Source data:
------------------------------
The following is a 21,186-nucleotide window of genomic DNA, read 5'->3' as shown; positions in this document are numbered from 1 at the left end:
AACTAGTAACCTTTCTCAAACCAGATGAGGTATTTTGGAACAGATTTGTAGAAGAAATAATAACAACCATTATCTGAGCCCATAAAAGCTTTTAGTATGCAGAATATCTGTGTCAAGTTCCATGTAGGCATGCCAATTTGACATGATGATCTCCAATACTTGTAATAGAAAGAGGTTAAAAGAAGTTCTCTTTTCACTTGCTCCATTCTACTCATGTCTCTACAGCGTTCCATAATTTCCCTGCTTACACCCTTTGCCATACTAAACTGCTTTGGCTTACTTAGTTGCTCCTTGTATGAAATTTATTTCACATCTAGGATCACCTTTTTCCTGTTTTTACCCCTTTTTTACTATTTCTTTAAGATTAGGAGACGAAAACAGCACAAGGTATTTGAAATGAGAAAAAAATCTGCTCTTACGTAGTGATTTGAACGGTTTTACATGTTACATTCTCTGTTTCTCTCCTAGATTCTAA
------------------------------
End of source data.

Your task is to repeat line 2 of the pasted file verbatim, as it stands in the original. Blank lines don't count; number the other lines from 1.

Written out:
AACTAGTAACCTTTCTCAAACCAGATGAGGTATTTTGGAACAGATTTGTAGAAGAAATAATAACAACCATTATCTGAGCCCATAAAAGCTTTTAGTATGCAGAATATCTGTGTCAAGTTCCATGTAGGCATGCCAATTTGACATGATGATCTCCAATACTTGTAATAGAAAGAGGTTAAAAGAAGTTCTCTTTTCACTTGCTCCATTCTACTCATGTCTCTACAGCGTTCCATAATTTCCCTGCTTACACCCTTTGCCATACTAAACTGCTTTGGCTTACTTAGTTGCTCCTTGTATGAAATTTATTTCACATCTAGGATCACCTTTTTCCTGTTTTTACCCCTTTTTTACTATTTCTTTAAGATTAGGAGACGAAAACAGCACAAGGTATTTGAAATGAGAAAAAAATCTGCTCTTACGTAGTGATTTGAACGGTTTTACATGTTACATTCTCTGTTTCTCTCCTAGATTCTAA